For example, every boss in an arena gets his own little cut-scene intro and it’s always the same animation of a different unimportant character with a chain gun. Another example of repetitive game play is when you refill your health bar with a statically placed bottle of what looks to be whiskey. What’s annoying about it is that EVERY TIME it’s the same EXACT animation. Swipe the bottle from where it’s standing. Drink it down quick. Throw it up the air and shoot it. It was cool the first time, but not time after time after time after time. It was just extremely annoying. With all the repetitive, and irrelevant dialogue Rubi blurts out while killing, you’d think she had Tourettes Syndrome. Considering the whiskey is the only thing you ever see her take in, you’d think she was an alcoholic to boot.

The only original game play I liked was when you are essentially sky diving past burning aircraft debris in order to get to a parachute. Unfortunately this basically was pissed on when she opens the chute to float to the ground, but remains under the area where the debris is still falling. In most realities, the debris would’ve caught up with her and ripped the chute to shreds. What’s worse is that game doesn’t end in an epic battle but a simple and easy quicktime event.

Which brings me to the audio of the game. Whoever mixed the audio for this game should be fired or at least tarred and feathered. During the arena portions of the game you have constant gunshots, whatever Rock-a-Billy music is play, along with various Rubi and enemy dialogue. The audio is mixed so poorly, the dialogue gets buried under the sound effects and music. To hear all the annoying and repetitive dialogue during the game, you really have to concentrate (when you really should be concentrating on aiming). Another bad example of poor mixing is the “rage mode”. As soon as her face is covered in blood, a loud fire alarm like noise goes off for like 10-15 seconds. The problem is that the volume from that moment on is higher than the rest of the game, until you finish the level. So you end up having to pause the game, find the remote and turn down the volume.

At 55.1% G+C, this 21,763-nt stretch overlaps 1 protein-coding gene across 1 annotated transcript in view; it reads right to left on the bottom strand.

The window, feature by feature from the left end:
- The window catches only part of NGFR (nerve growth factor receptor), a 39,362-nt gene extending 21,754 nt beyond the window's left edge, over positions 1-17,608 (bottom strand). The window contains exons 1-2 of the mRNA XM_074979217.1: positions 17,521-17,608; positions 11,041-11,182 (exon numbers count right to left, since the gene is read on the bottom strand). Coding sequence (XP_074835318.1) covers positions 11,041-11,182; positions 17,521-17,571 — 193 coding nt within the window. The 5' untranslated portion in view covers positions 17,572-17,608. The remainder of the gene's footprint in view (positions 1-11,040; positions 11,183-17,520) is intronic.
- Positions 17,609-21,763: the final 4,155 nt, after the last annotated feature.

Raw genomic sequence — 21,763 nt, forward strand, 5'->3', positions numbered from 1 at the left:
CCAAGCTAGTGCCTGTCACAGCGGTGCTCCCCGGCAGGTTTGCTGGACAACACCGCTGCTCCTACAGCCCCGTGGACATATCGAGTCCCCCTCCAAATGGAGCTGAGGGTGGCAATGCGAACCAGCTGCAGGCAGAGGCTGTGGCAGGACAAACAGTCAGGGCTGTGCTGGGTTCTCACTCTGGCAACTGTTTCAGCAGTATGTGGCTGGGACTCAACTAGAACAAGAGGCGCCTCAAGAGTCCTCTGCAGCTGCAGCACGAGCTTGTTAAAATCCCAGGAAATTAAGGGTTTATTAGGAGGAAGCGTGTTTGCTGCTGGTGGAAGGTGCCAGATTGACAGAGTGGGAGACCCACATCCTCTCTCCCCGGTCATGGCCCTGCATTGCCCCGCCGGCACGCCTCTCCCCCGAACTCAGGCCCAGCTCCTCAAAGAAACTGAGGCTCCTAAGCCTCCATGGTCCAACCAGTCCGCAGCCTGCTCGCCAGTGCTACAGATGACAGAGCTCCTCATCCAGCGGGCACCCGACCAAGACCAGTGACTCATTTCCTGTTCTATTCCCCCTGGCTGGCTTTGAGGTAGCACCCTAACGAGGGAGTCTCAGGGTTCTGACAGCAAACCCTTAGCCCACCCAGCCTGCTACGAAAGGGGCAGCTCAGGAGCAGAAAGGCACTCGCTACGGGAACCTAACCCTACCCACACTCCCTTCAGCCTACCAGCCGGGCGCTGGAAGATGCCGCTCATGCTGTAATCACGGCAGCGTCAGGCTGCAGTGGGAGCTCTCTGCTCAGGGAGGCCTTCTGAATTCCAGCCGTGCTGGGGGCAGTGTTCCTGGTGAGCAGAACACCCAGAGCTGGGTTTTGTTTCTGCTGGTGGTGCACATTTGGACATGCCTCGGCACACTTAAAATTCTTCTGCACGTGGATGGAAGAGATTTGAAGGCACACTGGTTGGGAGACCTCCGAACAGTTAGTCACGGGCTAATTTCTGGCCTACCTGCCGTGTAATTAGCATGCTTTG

Graphically it looks nice. The models look nice. The environments are done well. However, I have a gripe about when they intro a character by putting up their name next to them. It’s done in what I can only describe as varied stenciled deco font which can be hard to read most of the time. And since its only up there for maybe 1 second, you rarely have enough time to try to read what it says. Another visual annoyance is the scratch projectionist film look they try to give the game. Luckily, you can pause, go to the Options menu under Video and turn it off.

Overall, I think this game is simply an example of how, if not watched closely, the game industry could turn into the movie industry, by attaching famous celebrities and making such a big deal about the soundtrack, rather than the story. To me, it feels like all the money went into paying for the voice talent and the music rights, leaving no money for the QA department. In fact, I was surprised to see such a large QA department listed in the end credits, when it seemed like so little quality assurance was actually done. The voice talent and the graphical look was its only redeeming quality. I completed the game only to give it a fair chance to dig itself out of the hole it put itself in. I can’t really even recommend this game as a rental.

Todd Lipska

Todd's geekiness started off early with his family's first computer: a TRS-80. As a contributing writer, head photographer, lead programmer and one of the founders of Media Geeks, well, suffice it to say, he's a busy guy.